Also this picture is displayed in the new exhibition. It shows the young US-soldier Raymond J. Bowman who was shot on 18 April 1945 on the balcony of the house. A day later, the American troops liberated Leipzig from the National Socialist regime. Even though the war ended three weeks later – and Bowman was thus not the “Last man to die” in the Second World War, these events explain the title of the photo.
“Robert Capa came to Leipzig only once – in April 1945, and this was crucial. He accompanied the military unit and documented the events. He caught one significant moment, when a 21-year-old American soldier was shot dead. And this picture became world-famous: with the title “Last man to die” it was published in the American newsmagazine LIFE”, explains Christoph Kaufmann of the civic history museum (Stadtgeschichtliches Museum) in Leipzig.
“It was easy to prove that it is this house where the photo was taken. The balcony is on second floor. From there you can see the landscape today just like in the photo back then”, Kaufmann says. But the exhibition, which was realized with help of the civic history museum, cannot be found in the historical room mentioned. The pictures are shown in the downstairs café of the building.
Christoph Kaufmann explained that many already deemed the building to be lost: “It has been empty since 1990. The house was partly burned. And it seemed to be impossible to save it. But a courageous investor made it possible.”
“Many inhabitants of Leipzig were worried about the original plans of the City to tear down the building. But thanks to the famous history and the name of Robert Capa this house was saved and renovated instead. This is an enrichment for our city”, says a local about the building.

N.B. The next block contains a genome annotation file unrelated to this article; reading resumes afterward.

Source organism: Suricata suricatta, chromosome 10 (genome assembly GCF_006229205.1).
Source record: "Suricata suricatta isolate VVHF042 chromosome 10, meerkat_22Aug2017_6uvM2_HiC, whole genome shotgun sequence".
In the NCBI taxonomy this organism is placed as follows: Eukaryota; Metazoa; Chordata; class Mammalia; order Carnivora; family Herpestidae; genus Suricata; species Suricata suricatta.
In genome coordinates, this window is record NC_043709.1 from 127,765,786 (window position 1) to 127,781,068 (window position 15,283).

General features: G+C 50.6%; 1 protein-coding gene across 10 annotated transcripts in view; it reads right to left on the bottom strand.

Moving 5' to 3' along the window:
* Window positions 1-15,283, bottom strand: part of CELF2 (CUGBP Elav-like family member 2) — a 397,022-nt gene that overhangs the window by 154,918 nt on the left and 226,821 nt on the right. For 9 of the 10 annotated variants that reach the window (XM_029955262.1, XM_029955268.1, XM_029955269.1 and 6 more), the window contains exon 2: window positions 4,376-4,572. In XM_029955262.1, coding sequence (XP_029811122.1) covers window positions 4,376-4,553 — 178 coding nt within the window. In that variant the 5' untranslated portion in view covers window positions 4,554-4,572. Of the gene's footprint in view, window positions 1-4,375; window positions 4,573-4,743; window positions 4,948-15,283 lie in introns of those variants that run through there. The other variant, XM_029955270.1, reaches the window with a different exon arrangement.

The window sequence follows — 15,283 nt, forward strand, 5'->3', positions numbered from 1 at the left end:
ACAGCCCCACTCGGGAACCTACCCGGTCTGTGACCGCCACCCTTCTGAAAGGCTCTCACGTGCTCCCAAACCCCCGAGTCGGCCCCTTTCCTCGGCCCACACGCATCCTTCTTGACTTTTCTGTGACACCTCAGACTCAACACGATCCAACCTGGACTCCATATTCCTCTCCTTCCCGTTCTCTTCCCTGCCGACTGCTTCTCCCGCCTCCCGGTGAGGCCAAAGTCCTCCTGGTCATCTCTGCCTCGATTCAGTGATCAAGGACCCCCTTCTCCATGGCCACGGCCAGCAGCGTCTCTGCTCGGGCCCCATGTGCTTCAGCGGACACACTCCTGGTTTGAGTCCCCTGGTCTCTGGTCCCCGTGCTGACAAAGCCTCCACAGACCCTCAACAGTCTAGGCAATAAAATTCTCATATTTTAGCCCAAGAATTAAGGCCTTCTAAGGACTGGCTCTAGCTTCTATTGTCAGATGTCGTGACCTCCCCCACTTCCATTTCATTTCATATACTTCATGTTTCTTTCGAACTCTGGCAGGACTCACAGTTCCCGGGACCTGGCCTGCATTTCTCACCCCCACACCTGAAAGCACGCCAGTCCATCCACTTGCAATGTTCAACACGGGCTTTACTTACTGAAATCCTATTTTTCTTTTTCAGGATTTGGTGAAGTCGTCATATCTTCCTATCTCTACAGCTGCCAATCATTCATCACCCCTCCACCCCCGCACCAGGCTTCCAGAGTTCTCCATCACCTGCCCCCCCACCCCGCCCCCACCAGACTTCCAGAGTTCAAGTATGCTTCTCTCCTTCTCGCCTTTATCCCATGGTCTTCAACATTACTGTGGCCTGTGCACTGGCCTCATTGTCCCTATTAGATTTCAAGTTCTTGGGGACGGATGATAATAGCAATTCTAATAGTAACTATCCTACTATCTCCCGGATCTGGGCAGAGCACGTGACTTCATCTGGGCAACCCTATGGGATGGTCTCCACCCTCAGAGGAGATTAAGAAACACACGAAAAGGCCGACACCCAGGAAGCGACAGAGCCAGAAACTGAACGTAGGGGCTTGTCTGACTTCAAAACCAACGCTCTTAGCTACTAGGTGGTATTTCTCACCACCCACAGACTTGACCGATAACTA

“Thanks to the pictures taken I could be the richest man”
That the exhibition in Capa-house has not only an artistic but historical meaning is shown by the events happening around it. As act of solidarity and to commemorate the shot soldier, a part of a street near the famous building was renamed into “Bowman-Straße”. And in the memory of the young soldier, also his former comrade, 96-year-old Lehman Riggs, came to
Leipzig to join the opening of the exhibition.
The veteran walks slowly but categorically refuses to use a wheelchair. “He was here four years ago and promised to return when the building was renovated”, Kaufmann explains and shares an anecdote: the intense interviews during his visit to the exhibition were exhausting, but Bowman showed a lot of patience: “Many journalists took photos of him, which was demanding. But he reacted with humour and said ‘If I would get 5 Euros for every picture taken, I would return as the richest man!’”